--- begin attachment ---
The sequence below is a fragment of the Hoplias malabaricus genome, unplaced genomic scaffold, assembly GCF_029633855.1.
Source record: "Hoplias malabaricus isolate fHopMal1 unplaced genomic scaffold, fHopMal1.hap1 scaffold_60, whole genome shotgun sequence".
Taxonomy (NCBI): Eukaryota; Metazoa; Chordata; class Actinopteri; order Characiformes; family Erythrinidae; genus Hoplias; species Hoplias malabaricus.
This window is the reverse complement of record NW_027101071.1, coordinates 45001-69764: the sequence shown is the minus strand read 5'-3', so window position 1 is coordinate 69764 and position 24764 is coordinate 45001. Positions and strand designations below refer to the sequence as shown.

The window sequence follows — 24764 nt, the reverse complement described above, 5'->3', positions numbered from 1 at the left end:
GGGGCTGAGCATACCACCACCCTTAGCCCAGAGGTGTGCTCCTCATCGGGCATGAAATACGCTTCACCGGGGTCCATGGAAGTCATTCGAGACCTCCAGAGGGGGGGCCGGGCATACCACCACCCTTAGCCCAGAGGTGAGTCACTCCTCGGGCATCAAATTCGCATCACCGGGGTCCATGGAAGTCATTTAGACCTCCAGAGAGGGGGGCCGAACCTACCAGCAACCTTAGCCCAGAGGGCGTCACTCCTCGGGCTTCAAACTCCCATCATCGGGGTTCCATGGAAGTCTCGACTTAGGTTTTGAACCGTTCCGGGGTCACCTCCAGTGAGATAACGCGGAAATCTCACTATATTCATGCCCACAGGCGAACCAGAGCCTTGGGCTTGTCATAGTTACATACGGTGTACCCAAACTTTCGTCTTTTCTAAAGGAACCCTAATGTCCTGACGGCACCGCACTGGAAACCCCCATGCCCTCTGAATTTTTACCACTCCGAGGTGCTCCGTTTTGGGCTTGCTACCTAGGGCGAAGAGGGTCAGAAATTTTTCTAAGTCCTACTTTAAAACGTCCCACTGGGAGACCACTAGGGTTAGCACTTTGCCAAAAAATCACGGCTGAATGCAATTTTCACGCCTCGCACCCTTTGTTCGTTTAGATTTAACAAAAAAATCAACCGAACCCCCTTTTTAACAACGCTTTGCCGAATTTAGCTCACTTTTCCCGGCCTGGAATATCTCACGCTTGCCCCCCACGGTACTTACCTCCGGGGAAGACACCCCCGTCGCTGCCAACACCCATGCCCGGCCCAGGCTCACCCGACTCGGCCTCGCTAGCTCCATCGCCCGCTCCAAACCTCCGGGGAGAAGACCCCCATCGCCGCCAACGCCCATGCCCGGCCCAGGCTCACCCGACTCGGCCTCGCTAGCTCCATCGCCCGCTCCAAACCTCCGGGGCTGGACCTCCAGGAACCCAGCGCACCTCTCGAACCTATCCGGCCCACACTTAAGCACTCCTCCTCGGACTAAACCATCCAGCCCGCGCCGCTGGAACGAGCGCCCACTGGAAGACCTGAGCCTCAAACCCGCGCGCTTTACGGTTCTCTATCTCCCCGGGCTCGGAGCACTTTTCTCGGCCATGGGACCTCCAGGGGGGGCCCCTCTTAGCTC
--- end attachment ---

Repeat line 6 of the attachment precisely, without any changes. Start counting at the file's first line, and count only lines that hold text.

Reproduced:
GGGGCTGAGCATACCACCACCCTTAGCCCAGAGGTGTGCTCCTCATCGGGCATGAAATACGCTTCACCGGGGTCCATGGAAGTCATTCGAGACCTCCAGAGGGGGGGCCGGGCATACCACCACCCTTAGCCCAGAGGTGAGTCACTCCTCGGGCATCAAATTCGCATCACCGGGGTCCATGGAAGTCATTTAGACCTCCAGAGAGGGGGGCCGAACCTACCAGCAACCTTAGCCCAGAGGGCGTCACTCCTCGGGCTTCAAACTCCCATCATCGGGGTTCCATGGAAGTCTCGACTTAGGTTTTGAACCGTTCCGGGGTCACCTCCAGTGAGATAACGCGGAAATCTCACTATATTCATGCCCACAGGCGAACCAGAGCCTTGGGCTTGTCATAGTTACATACGGTGTACCCAAACTTTCGTCTTTTCTAAAGGAACCCTAATGTCCTGACGGCACCGCACTGGAAACCCCCATGCCCTCTGAATTTTTACCACTCCGAGGTGCTCCGTTTTGGGCTTGCTACCTAGGGCGAAGAGGGTCAGAAATTTTTCTAAGTCCTACTTTAAAACGTCCCACTGGGAGACCACTAGGGTTAGCACTTTGCCAAAAAATCACGGCTGAATGCAATTTTCACGCCTCGCACCCTTTGTTCGTTTAGATTTAACAAAAAAATCAACCGAACCCCCTTTTTAACAACGCTTTGCCGAATTTAGCTCACTTTTCCCGGCCTGGAATATCTCACGCTTGCCCCCCACGGTACTTACCTCCGGGGAAGACACCCCCGTCGCTGCCAACACCCATGCCCGGCCCAGGCTCACCCGACTCGGCCTCGCTAGCTCCATCGCCCGCTCCAAACCTCCGGGGAGAAGACCCCCATCGCCGCCAACGCCCATGCCCGGCCCAGGCTCACCCGACTCGGCCTCGCTAGCTCCATCGCCCGCTCCAAACCTCCGGGGCTGGACCTCCAGGAACCCAGCGCACCTCTCGAACCTATCCGGCCCACACTTAAGCACTCCTCCTCGGACTAAACCATCCAGCCCGCGCCGCTGGAACGAGCGCCCACTGGAAGACCTGAGCCTCAAACCCGCGCGCTTTACGGTTCTCTATCTCCCCGGGCTCGGAGCACTTTTCTCGGCCATGGGACCTCCAGGGGGGGCCCCTCTTAGCTC